If you’re ready to replace any door in your home, it’s important to take accurate measurements to avoid order errors. Unless you have access to a truck, your door will likely have to be delivered, so this is a very good time to “measure twice, cut (or order) once” to avoid delays. Here, our door experts share professional insights into how to measure a door and remove interior trim.
Start with Accurate Measurements
Your first step will be to measure the existing door. It should be noted that if you’re replacing an exterior door, it’s a good idea to go ahead and replace the frame along with the door for best fit.
When working out how to measure a door, remember that your existing door will be slightly undersized so it can be opened and closed within the door frame. You’ll want to round the numbers up when ordering your new frame, so a 35 and 3/4-inch-wide door becomes a 36″ wide door purchase. The same rounding up will need to be added to the height.
You’ll want to pay special attention to the jamb width. This actually refers to the depth of the wall (from inside the house to outside the house) where the door will fit. Getting this right is crucial; if the jamb width is wrong, your trim won’t fit back around the door and you may have issues with weather-tightness.
You’ll likely need to remove all the interior trim to get an accurate measure of the rough opening. This trim will also need to come out if you plan to add any extra insulation around the door once it’s in place.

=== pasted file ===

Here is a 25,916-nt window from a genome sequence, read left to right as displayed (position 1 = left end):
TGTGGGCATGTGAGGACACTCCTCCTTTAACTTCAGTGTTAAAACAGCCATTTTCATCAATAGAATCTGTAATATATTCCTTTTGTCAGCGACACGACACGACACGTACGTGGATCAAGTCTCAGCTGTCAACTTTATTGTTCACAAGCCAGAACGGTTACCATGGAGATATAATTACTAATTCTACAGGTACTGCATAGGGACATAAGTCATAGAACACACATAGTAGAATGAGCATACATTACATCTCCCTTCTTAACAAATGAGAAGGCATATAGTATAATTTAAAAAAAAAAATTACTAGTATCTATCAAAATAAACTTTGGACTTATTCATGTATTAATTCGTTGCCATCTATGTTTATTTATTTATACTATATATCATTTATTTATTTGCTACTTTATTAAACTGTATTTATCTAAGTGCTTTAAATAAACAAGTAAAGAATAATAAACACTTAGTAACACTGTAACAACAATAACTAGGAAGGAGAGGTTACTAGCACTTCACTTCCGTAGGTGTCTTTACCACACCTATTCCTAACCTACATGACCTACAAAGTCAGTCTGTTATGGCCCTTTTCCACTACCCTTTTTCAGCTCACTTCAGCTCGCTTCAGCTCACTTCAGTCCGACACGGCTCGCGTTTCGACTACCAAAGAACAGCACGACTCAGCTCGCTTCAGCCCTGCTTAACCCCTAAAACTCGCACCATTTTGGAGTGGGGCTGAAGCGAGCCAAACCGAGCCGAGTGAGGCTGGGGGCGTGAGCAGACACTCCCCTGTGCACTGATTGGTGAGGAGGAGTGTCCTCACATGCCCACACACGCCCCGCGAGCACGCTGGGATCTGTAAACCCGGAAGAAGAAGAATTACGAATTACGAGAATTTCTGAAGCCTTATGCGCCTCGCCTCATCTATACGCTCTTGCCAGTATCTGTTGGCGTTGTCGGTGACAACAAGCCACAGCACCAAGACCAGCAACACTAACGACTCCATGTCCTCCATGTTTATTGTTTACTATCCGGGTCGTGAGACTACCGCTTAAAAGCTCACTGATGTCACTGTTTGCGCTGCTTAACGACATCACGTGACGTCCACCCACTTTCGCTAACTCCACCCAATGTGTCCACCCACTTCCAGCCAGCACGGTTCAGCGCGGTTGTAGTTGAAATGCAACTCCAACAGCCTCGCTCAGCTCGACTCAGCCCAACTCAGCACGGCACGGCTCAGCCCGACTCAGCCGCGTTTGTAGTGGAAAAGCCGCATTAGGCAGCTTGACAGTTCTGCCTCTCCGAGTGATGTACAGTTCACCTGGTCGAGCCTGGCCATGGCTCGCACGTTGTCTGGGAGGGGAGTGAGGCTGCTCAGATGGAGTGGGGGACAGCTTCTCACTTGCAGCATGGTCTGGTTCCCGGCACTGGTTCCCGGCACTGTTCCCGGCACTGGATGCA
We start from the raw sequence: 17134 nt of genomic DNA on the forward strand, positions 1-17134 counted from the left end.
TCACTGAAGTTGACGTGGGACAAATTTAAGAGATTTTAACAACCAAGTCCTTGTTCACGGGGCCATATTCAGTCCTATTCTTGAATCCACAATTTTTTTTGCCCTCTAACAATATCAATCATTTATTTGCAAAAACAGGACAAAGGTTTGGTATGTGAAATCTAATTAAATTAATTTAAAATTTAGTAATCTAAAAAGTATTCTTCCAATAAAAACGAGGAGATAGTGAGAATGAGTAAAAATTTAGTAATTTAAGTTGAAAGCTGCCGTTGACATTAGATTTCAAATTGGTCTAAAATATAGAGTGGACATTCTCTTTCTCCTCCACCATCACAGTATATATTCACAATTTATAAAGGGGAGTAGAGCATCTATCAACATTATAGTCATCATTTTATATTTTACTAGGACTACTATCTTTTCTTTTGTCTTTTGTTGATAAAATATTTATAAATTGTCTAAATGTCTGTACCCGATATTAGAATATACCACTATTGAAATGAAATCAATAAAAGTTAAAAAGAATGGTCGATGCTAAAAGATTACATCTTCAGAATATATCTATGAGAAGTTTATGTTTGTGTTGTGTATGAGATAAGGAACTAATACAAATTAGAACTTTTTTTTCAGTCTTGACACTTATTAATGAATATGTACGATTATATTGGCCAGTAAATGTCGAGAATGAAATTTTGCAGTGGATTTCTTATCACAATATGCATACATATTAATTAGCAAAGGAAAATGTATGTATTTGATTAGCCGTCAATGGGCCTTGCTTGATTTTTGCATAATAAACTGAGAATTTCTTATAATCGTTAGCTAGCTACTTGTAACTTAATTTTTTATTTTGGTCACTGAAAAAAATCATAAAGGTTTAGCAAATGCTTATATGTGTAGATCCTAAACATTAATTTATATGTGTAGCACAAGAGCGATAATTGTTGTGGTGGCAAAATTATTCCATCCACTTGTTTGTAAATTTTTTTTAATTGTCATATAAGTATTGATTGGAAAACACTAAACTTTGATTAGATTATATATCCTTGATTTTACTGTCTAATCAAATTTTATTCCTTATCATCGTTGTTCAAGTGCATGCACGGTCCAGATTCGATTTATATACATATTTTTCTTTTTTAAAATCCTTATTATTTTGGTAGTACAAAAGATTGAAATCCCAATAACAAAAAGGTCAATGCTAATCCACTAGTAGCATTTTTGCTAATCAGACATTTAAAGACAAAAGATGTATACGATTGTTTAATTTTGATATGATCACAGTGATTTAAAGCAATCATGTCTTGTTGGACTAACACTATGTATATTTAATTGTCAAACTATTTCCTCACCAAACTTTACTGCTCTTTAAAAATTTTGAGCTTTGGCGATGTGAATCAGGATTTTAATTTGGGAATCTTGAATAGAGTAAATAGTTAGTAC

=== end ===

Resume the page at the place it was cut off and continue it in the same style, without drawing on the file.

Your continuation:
Tools You’ll Need to Remove Interior Trim:
- pry bar or wonderbar
- nail puller (a pair of vise grip pliers works well)
When removing interior trim, it’s important to treat it gently.
- To save and reuse your trim, you need to avoid splitting it as you pull it off the frame. Carefully insert the flat edge of the wonderbar where the trim meets the wall and tap gently to create a gap.
- Work up the gap to pull the trim away from the sheetrock or plaster.
- If you have the hand strength, put on a pair of gloves and work the trim with your hands to loosen it.
Once your rough opening is clear, you will know exactly how wide a pre-hung door you can purchase to install in your home.
When working out how to measure a door, it’s crucial to be both patient and accurate. Even new houses have challenges, and 90 degrees seldom makes a corner. However, once you’ve got a detailed measurement of the opening, you can purchase a framed door that will successfully fill the gap and provide you with plenty of weather-proof beauty!